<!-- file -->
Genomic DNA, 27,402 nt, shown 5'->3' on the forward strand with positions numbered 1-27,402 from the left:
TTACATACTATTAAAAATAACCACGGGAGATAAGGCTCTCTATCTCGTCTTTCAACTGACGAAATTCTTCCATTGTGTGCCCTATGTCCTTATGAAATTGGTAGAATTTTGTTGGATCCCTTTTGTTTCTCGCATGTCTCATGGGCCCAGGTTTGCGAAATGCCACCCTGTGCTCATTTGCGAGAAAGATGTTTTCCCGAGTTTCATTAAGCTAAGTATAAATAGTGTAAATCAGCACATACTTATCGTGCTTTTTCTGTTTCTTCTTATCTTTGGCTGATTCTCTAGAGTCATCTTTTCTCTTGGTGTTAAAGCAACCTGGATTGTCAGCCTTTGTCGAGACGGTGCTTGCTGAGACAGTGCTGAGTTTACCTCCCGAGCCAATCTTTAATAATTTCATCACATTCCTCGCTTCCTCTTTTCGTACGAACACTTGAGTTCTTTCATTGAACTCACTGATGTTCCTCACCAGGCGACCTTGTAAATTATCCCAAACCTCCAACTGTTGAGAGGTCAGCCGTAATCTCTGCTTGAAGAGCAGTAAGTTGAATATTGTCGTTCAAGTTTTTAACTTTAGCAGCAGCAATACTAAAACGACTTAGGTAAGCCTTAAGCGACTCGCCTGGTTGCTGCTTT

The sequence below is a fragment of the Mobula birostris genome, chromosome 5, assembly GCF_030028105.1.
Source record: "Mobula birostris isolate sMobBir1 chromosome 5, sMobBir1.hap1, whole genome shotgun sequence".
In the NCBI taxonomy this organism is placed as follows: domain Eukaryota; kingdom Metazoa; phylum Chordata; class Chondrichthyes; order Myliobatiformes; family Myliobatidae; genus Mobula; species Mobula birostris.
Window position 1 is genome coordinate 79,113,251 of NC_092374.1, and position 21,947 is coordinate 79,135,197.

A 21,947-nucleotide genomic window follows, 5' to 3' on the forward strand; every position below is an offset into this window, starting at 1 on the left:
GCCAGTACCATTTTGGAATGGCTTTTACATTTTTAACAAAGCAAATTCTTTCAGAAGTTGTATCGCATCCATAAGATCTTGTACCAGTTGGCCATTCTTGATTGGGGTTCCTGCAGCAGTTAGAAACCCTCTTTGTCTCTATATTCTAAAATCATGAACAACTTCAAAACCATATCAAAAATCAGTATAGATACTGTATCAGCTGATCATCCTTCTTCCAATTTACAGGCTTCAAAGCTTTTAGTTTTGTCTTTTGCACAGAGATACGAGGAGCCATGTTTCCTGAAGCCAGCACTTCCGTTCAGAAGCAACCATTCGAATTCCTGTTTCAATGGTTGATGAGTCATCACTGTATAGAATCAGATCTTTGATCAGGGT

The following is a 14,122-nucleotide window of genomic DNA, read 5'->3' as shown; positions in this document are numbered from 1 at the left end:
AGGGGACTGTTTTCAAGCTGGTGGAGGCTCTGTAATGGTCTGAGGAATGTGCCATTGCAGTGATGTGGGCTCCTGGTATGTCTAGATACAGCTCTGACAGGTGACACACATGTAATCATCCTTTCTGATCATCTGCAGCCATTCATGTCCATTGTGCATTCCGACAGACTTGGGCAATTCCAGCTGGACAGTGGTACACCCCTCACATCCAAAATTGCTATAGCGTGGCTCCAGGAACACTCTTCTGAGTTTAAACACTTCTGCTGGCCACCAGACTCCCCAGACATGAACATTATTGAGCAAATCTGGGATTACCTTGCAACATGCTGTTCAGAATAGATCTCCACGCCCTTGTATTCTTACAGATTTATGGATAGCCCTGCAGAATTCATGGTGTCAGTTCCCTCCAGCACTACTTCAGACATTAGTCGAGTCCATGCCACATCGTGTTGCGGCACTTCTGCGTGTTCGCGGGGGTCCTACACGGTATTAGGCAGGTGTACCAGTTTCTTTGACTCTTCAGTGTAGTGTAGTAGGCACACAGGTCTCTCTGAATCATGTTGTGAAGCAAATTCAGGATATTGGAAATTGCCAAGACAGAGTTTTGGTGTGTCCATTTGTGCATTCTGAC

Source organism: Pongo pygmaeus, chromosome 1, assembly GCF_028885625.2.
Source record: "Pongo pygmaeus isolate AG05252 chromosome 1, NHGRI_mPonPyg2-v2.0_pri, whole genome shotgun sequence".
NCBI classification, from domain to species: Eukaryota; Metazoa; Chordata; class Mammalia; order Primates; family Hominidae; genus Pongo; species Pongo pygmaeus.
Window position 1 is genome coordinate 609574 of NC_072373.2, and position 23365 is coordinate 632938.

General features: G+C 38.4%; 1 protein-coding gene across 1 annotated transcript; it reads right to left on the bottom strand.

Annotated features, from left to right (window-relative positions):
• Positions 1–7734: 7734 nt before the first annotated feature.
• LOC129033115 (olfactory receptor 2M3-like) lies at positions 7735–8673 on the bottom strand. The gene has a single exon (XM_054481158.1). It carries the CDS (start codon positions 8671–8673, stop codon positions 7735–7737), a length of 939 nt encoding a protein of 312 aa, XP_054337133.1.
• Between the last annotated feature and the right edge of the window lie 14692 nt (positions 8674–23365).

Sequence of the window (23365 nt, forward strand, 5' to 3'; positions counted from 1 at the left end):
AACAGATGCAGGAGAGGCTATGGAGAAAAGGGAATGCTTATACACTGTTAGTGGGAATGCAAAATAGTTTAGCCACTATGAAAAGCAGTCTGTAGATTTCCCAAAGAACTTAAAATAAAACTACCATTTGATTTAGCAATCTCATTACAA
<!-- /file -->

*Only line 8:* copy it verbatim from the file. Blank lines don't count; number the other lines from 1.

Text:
GCCAGTACCATTTTGGAATGGCTTTTACATTTTTAACAAAGCAAATTCTTTCAGAAGTTGTATCGCATCCATAAGATCTTGTACCAGTTGGCCATTCTTGATTGGGGTTCCTGCAGCAGTTAGAAACCCTCTTTGTCTCTATATTCTAAAATCATGAACAACTTCAAAACCATATCAAAAATCAGTATAGATACTGTATCAGCTGATCATCCTTCTTCCAATTTACAGGCTTCAAAGCTTTTAGTTTTGTCTTTTGCACAGAGATACGAGGAGCCATGTTTCCTGAAGCCAGCACTTCCGTTCAGAAGCAACCATTCGAATTCCTGTTTCAATGGTTGATGAGTCATCACTGTATAGAATCAGATCTTTGATCAGGGT